So Bored They Packed Up

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This was the headline in Waihi Today when, back in 1975, it reported on the effects of a good behaviour bond scheme introduced at Waihi Beach camping ground by Roly Green, proprietor at the time.

‘They came out here for a few nights but got so bored they simply packed up and took off again,’ said a local resident.  ‘What these boys want is activity and they won’t find it out here.  It’s just too quiet for them.’

‘The yobs don’t come to Waihi Beach any more’, confides publican Mr Jim Delaney.  It’s too dull for them.  Not that Waihi Beach was ever the sin city of the Bay of Plenty, but this summer about the most exciting thing that happened was the cancellation of the Miss Waihi Beach Junior Belle contest for under seven year olds.

At Mr Delaney’s hotel they’ve almost forgotten what breaking glass sounds like.  ‘We haven’t had a fight for four years,’ says Mr Delaney.  ‘It’s a really quiet family crowd now.’

At the St John’s headquarters on the beach, volunteer Mr T. Wilson, a local farmer, looks at the tiny list of casualties this summer.  Near the top is one case of mild sunburn.

What action there used to be at Waihi Beach centred on a corner of the main campground.  Cut off by a main road from the rest of the campers it was where groups of young men were steered.  Beer bottles closed the small stream running to the beach, and in January 1965 two policemen had to rescue a young man foolish enough to pilfer from a tent occupied by two dozen Huntly miners.

However, a $5 good-behaviour bond scheme put a stop to the undesirable element. ‘Rough’s corner’ is no more.  This summer it’s filled with families in caravans.  The nearest thing to a troublemaker at the camping ground now is someone who ties his tent rope to a tree.

There were mixed reactions amongst parents of the youths on which the bond was imposed.  One parent felt that the bond was disrespectful towards his ability to raise his child – he had already spoken to his son and friends about good behaviour whilst on holiday and felt the bond was an insult.  ‘My son tells me that the camping ground in which he is staying at Waihi Beach placed a $5.00 bond on each of the four boys in the party,  I had hoped that I had ensured that before they left.  I know these boys and would bet on their behavior, and that they would help sooner than hinder in trouble, but it seems they are suspected from the start.’  F.J.A. of One Tree Hill wrote.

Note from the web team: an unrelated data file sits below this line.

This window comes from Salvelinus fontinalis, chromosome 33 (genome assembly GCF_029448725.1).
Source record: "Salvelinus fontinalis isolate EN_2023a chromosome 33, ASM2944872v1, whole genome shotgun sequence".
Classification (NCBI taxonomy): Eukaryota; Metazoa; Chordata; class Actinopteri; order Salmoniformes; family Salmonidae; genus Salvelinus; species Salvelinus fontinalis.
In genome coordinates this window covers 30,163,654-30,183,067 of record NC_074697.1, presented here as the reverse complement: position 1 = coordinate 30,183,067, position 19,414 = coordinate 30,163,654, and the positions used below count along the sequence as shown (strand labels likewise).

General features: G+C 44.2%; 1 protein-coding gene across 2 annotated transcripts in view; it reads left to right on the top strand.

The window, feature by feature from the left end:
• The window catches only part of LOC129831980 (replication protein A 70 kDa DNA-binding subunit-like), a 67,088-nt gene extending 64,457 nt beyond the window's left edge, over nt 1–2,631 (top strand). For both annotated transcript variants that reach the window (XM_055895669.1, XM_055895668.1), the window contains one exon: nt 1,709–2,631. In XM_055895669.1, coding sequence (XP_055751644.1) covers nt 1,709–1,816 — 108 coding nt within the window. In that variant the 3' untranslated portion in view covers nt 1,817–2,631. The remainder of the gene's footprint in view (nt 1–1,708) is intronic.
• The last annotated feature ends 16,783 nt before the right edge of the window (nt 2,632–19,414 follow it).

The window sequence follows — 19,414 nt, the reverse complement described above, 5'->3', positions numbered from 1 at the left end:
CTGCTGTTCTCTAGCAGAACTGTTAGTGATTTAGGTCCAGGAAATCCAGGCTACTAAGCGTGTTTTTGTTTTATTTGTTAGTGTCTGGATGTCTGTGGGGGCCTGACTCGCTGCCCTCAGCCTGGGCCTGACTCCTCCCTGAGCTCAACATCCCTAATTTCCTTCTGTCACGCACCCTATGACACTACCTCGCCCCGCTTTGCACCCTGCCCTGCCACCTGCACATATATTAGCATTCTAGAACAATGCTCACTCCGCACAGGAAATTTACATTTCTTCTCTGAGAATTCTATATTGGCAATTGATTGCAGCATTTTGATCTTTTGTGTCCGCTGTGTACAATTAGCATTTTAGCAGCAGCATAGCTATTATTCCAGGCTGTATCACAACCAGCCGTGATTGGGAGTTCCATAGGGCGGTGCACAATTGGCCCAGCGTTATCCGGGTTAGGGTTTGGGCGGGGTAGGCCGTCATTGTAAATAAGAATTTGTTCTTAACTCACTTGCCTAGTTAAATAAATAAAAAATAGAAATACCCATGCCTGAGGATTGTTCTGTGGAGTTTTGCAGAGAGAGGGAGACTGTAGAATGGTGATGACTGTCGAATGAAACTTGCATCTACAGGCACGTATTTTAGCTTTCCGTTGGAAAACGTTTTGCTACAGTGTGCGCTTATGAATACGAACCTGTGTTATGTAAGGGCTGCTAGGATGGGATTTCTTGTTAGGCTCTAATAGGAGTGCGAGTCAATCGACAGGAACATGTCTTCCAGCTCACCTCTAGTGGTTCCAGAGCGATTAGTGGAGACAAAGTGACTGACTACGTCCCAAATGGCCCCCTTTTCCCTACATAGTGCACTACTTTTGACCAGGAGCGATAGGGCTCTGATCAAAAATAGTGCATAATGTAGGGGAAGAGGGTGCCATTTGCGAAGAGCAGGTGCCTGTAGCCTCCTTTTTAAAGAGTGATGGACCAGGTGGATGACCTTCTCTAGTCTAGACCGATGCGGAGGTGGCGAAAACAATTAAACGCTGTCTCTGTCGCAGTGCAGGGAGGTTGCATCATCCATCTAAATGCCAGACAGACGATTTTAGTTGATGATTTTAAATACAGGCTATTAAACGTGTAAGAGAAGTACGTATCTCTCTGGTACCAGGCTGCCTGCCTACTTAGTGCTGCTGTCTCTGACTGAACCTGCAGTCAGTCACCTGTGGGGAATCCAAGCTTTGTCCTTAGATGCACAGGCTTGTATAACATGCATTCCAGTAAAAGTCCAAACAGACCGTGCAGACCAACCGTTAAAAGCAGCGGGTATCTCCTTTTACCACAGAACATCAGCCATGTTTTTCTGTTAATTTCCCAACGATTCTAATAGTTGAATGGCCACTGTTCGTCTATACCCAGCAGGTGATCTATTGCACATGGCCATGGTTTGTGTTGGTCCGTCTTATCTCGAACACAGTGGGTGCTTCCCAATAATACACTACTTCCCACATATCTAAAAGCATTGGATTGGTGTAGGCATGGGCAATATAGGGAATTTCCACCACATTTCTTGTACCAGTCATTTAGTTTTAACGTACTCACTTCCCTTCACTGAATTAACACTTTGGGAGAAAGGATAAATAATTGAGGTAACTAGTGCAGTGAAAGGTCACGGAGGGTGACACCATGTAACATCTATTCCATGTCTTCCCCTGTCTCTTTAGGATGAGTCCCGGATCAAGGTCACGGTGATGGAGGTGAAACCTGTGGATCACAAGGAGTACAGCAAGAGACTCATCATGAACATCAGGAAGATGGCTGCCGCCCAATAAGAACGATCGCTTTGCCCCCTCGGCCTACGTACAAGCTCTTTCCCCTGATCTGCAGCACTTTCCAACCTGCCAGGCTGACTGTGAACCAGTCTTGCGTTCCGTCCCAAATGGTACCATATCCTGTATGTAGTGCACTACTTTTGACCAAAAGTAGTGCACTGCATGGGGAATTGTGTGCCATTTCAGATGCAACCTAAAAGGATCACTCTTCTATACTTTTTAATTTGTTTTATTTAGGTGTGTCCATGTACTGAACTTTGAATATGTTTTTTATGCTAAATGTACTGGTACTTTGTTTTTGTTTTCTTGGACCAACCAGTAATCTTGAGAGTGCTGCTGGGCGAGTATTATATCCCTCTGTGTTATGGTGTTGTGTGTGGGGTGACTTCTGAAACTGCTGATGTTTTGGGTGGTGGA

Others defended the actions of the proprietor –  ‘Perhaps I can help F.J.A. to appreciate the $5.00 good behaviour bond system at Waihi because I am sure that he is happier knowing that his son is camping in well run surroundings.  He will know that the relaxed but orderly atmosphere of a family holiday motor camp has an irresistible attraction for the youth who likes to “live it up” and “take the joint apart”.  Such a group can very quickly ruin the good name of a camp – which is the owner’s bread and butter, the result of months of work before the season opens, and long hours of toil during the holidays.  Yet it is not always easy to spot these types as they book in.  They do not all arrive on motor bikes, nor do all long haired boys cause trouble.  So the fairest and easiest is to treat all alike.  Mrs M. B. Rowarth of Pakuranga.

Others who don’t seem overjoyed with the ‘new’ family-style Waihi Beach are teenage girls.  A 17-year old from Auckland says ‘The dances aren’t much.  Two dollars is a lot of money to spend to go and make your own fun.’  The girls still parade on the footpaths but young men in Zephyrs issuing verbal invitations are only a memory.

The movie theatre does good business and so do the quick raffles run by the surf club.  And on Sunday there’s the highlight of the summer, the Miss Waihi Beach contest at Pohutukawa Park sound shell, with a sponsor offering $60 first prize and a tasteful eight-foot high replica of a wine bottle for the winner to pose by.

The bond scheme still continues to this day at Waihi Beach Top 10 Holiday Resort.  Many parents and young campers have been comforted over the years to know that their fare home is safely banked and will be available on departure day, no matter how careless the budgeting has been over the holidays.